Digital fine art render of a North American F-86 Sabre jet piloted by 2Lt James L Thompson in the Korean War.
Made with Bryce 7 Pro, Daz Studo, and photoshop.
F-86F-1 ‘THE HUFF” flown by 2Lt James L Thompson of the 39th Fighter Squadron, 51st Fighter Wing in June 1953. He has achieved two kills in the past month and is looking for a third. His first kill in May 1953 was most likely a high ranking Russian pilot who flew a MiG-15 with a large dragon motif on its side, this was inspiration for Thompson’s crewchief, Sgt J W Manney, to paint the dragon on the Sabre soon afterwards."
The North American F-86 Sabre (sometimes called the Sabrejet) was a transonic jet fighter aircraft. Produced by North American Aviation, the Sabre is best known as America’s first swept wing fighter which could counter the similarly winged Soviet MiG-15 in high-speed dogfights over the skies of the Korean War. Considered one of the best and most important fighter aircraft in the Korean War, the F-86 is also rated highly in comparison with fighters of other eras. Although it was developed in the late 1940s and was outdated by the end of the 1950s, the Sabre proved versatile and adaptable, and continued as a front-line fighter in numerous air forces until the last active operational examples were retired by the Bolivian Air Force in 1994.
Its success led to an extended production run of more than 7,800 aircraft between 1949 and 1956, in the United States, Japan and Italy. Variants were built in Canada and Australia. The Canadair Sabre added another 1,815 airframes, and the significantly redesigned CAC Sabre (sometimes known as the Avon Sabre or CAC CA-27), had a production run of 112. It was by far the most-produced Western jet fighter, with total production of all variants at 9,860 units
The F-86 was produced as both a fighter-interceptor and fighter-bomber. Several variants were introduced over its production life, with improvements and different armament implemented (see below). The XP-86 was fitted with a General Electric J35-C-3 jet engine that produced 4,000 lbf (18 kN) of thrust. This engine was built by GM’s Chevrolet division until production was turned over to Allison. The General Electric J47-GE-7 engine was used in the F-86A-1 producing a thrust of 5,200 lbf (23 kN) while the General Electric J73-GE-3 engine of the F-86H produced 9,250 lbf (41 kN) of thrust.22 The fighter-bomber version (F-86H) could carry up to 2,000 lb (907 kg) of bombs, including an external fuel-type tank that could carry napalm.23 Unguided 2.75 in (70 mm) rockets were used on some of the fighters on training missions, but 5 inch (127 mm) rockets were later carried on combat operations. The F-86 could also be fitted with a pair of external jettisonable jet fuel tanks (four on the F-86F beginning in 1953) that extended the range of the aircraft. Both the interceptor and fighter-bomber versions carried six 0.50 in (12.7 mm) M3 Browning machine guns with electrically boosted feed in the nose (later versions of the F-86H carried four 20 mm (0.79 in) cannons instead of machine guns). Firing at a rate of 1,200 rounds per minute,24 the .50 in (12.7 mm) guns were harmonized to converge at 1,000 ft (300 m) in front of the aircraft, using armor-piercing (AP) and armor-piercing incendiary (API) rounds, with one armor-piercing incendiary tracer (APIT) for every five AP or API rounds. The API rounds used during the Korean War contained magnesium, which were designed to ignite upon impact but burned poorly above 35,000 ft (11,000 m) as oxygen levels were insufficient to sustain combustion at that height. Initial planes were fitted with the Mark 18 manual-ranging computing gun sight. The last 24 F-86A-5-Nas and F-86E were equipped with the A-1CM gunsight-AN/APG-30 radar which used radar to automatically compute the range of a target. This would later prove to be a significant advantage against MiG opponents over Korea.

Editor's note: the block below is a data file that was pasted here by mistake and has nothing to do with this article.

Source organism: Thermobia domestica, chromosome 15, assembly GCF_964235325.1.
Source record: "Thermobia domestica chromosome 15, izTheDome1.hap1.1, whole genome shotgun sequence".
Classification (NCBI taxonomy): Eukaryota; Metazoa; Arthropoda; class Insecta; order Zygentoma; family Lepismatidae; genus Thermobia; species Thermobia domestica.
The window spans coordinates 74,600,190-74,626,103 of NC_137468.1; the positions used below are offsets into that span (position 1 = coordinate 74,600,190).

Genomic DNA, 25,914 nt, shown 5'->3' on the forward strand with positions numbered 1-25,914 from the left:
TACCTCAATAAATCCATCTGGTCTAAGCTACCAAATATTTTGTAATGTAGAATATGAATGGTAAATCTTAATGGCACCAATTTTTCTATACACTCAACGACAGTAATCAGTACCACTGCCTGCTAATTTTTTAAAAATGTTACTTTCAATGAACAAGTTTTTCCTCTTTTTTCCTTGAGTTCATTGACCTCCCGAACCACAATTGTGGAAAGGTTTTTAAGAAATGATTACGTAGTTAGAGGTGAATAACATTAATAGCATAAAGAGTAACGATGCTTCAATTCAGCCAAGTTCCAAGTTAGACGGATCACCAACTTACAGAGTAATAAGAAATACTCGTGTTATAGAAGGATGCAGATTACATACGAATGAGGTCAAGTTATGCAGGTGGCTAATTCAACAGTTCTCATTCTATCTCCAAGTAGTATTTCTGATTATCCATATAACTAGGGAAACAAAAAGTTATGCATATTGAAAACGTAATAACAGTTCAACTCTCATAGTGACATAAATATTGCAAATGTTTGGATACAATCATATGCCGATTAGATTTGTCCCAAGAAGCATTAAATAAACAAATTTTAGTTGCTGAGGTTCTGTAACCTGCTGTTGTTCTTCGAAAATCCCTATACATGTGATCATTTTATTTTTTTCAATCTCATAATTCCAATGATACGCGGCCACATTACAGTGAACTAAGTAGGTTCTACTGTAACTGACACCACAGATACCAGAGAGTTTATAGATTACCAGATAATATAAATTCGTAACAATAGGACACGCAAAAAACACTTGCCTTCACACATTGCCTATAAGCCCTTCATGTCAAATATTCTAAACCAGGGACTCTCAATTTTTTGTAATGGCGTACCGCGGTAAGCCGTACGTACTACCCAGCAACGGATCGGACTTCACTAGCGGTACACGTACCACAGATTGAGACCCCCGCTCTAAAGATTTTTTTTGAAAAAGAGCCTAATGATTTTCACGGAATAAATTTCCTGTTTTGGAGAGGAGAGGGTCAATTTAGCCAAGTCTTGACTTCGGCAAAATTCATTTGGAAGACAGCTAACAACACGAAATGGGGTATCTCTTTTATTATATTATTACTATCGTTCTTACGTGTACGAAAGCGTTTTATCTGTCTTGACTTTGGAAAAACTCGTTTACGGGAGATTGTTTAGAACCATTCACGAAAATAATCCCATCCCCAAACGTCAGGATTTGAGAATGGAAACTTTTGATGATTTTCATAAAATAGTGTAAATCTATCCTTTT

Maximum speed: 687 mph (1,106 km/h) at sea level at 14,212 lb (6,447 kg) combat weight
also reported 678 mph (1,091 km/h) and 599 at 35,000 feet (11,000 m) at 15,352 pounds (6,960 kg). (597 knots (1,106 km/h) at 6446 m, 1,091 and 964 km/h at 6,960 m.)
Stall speed: 124 mph (power off) (108 knots (200 km/h))
Range: 1,525 mi, (2,454)
Service ceiling: 49,600 ft at combat weight (15,100 m)
Rate of climb: 9,000 ft/min at sea level (45.72 m/s)
Wing loading: 49.4 lb/ft² (236.7 kg/m²)
Guns: 6 0.50 in (12.7 mm) M2 Browning machine guns (1,602 rounds in total)
Rockets: variety of rocket launchers; e.g: 2 Matra rocket pods with 18 SNEB 68 mm rockets per pod
Bombs: 5,300 lb (2,400 kg) of payload on four external hardpoints, bombs were usually mounted on outer two pylons as the inner pairs were plumbed for 2 200 US gallons (760 L) drop tanks which gave the Sabre a more useful range. A wide variety of bombs could be carried (max standard loadout being 2 1,000 lb bombs plus two drop tanks), napalm canisters and could have included a tactical nuclear.
Length: 37 ft 1 in (11.4 m)
Wingspan: 37 ft 0 in (11.3 m)
Height: 14 ft 1 in (4.5 m)
Wing area: 313.4 sq ft (29.11 m²)
Empty weight: 11,125 lb (5,046 kg)
Loaded weight: 15,198 lb (6,894 kg)
Max. takeoff weight: 18,152 lb (8,234 kg)
Powerplant: 1 × General Electric J47-GE-27 turbojet, 5,910 lbf (maximum thrust at 7.950 rpm for five min) (26.3 kN)
Fuel provisions Internal fuel load: 437 US gallons (1,650 L)), Drop tanks: 2 200 US gallons (760 L) JP-4 fuel